1
$\begingroup$

I am listening to convex optimization lectures and I hear that dual cone of a $L^1$ norm cone is a $L^{\infty}$ norm cone. Can anybody please explain how? I understand that every point in the dual cone must have an non-negative inner product with any point in its corresponding cone.

How does that bring a diamond shaped $L^1$ norm to a square shaped $L^{\infty}$ norm?

$\endgroup$
1
$\begingroup$

Let $C$ be a cone and $C^*=\{y:\langle x,y\rangle\ge 0 \ \forall x\in C\} $ its dual cone. If a point $y$ satisfies $\langle x,y\rangle\ge 0$ for all extreme rays of $C$, then it satisfies this inequality for all rays of $C$. Therefore, we can restrict attention to the extreme rays of $C$. Each of these rays determines a half-plane $\{y:\langle x,y\rangle\ge 0\}$.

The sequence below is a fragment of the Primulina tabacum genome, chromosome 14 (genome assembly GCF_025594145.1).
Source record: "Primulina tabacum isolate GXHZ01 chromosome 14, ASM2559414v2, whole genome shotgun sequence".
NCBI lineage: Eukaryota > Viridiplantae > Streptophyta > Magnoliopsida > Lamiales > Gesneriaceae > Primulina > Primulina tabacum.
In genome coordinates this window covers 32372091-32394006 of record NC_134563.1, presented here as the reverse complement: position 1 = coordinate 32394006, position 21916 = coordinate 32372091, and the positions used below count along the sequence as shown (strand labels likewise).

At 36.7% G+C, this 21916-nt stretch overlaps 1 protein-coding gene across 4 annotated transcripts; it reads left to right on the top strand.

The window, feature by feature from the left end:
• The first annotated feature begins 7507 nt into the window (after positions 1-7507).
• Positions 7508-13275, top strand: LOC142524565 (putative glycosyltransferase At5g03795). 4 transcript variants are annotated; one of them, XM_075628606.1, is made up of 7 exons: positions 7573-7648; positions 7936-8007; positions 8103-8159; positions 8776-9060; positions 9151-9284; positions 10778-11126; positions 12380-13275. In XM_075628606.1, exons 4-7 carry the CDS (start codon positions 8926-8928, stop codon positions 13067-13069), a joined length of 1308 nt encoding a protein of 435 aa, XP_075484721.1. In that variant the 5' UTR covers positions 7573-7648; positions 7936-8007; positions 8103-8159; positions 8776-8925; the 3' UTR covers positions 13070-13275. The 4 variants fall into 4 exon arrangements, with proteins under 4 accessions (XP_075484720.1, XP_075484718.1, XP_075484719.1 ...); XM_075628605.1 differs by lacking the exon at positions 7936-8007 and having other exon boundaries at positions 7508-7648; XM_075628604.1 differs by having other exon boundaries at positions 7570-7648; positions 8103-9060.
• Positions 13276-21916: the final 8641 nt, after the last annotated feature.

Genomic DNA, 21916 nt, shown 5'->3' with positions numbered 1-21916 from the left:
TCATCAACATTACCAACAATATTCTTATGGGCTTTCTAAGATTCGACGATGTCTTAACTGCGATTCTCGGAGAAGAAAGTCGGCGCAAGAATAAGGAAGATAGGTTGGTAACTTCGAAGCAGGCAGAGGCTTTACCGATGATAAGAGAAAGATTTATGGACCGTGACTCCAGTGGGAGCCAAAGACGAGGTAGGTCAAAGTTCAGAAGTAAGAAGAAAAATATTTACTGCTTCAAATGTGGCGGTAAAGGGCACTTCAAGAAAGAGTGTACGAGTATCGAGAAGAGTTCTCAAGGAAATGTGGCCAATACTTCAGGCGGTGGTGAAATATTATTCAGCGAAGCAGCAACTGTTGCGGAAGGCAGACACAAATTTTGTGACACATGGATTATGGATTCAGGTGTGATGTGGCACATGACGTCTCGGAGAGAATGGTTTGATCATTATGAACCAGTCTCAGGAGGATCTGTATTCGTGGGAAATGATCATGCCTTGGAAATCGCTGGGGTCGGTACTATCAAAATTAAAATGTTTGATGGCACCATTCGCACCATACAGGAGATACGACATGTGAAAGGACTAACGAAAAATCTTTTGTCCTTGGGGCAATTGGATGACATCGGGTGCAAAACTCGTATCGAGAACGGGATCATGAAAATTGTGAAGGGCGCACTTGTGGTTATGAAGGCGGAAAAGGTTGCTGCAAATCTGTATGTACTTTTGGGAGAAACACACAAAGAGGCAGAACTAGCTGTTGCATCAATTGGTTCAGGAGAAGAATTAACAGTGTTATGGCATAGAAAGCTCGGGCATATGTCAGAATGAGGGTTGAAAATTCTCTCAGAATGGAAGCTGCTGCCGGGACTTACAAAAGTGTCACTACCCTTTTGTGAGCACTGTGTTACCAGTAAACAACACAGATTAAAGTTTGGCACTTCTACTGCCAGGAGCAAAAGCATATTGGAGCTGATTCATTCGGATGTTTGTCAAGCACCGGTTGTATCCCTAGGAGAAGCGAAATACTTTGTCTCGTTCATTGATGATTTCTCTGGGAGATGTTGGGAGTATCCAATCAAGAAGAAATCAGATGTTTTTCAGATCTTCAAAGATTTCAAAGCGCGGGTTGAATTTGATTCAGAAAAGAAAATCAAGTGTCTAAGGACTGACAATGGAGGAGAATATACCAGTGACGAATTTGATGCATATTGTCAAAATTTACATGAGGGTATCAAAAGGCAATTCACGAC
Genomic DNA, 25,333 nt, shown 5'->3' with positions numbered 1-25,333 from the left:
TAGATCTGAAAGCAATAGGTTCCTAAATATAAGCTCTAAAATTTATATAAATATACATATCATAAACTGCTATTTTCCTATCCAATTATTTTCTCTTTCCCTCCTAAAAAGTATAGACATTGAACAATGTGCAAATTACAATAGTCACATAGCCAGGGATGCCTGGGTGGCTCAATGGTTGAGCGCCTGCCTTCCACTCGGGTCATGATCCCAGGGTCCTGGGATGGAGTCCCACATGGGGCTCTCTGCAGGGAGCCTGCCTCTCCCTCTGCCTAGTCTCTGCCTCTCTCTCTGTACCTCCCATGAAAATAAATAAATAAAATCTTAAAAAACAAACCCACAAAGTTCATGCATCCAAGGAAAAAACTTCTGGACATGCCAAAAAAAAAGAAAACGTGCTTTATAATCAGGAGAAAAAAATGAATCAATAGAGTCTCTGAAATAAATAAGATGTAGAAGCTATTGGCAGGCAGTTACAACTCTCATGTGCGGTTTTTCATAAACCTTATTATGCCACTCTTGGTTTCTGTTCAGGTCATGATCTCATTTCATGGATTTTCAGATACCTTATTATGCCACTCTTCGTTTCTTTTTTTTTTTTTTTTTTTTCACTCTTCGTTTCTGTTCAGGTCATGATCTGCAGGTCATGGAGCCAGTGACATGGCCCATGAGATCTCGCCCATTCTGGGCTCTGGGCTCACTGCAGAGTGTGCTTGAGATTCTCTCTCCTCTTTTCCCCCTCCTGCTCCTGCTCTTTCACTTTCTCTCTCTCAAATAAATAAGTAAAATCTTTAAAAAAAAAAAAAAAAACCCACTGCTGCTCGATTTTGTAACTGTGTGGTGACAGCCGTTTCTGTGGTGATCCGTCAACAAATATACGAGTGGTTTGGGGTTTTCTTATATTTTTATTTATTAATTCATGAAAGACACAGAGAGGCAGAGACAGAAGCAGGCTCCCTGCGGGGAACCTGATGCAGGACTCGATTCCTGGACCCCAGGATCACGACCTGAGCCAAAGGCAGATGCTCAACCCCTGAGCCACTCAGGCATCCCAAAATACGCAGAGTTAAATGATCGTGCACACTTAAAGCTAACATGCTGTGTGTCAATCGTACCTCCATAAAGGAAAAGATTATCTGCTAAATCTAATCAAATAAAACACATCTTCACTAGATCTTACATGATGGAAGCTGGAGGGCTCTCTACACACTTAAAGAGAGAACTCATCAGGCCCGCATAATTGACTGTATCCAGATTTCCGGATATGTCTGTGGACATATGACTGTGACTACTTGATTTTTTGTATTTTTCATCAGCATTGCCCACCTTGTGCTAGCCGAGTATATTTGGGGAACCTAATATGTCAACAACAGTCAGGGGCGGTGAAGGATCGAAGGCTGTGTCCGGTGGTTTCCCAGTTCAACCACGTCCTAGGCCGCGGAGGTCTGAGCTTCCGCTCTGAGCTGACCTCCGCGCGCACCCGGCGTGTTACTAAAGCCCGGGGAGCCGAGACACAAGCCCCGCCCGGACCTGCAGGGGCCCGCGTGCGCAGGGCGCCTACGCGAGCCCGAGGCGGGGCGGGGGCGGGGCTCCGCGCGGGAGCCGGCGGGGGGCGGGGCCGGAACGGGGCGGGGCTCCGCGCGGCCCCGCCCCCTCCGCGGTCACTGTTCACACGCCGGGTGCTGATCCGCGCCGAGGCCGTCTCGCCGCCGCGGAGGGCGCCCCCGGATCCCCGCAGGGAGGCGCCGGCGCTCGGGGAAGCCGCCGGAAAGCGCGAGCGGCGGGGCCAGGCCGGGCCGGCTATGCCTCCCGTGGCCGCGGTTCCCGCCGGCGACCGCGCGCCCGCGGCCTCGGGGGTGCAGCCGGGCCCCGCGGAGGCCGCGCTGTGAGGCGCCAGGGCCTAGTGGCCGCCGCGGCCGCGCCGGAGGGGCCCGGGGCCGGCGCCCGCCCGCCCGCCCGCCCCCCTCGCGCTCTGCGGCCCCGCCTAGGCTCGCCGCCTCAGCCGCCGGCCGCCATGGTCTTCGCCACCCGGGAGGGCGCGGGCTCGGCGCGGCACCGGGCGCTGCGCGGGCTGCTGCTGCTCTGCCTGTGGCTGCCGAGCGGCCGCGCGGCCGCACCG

The above may be easier to visualize for bounded convex sets than for cones. (The geometry of a cone is determined by its base.) For example, the $\ell_1$ unit ball in $n$ dimensions is diamond-shaped with $2n$ extreme points $\pm e_j$. The half-planes corresponding to these extreme points form $2n$ faces of the $\ell_\infty$ ball, which is a cube.

$\endgroup$

Your Answer

By clicking “Post Your Answer”, you agree to our terms of service, privacy policy and cookie policy

Not the answer you're looking for? Browse other questions tagged or ask your own question.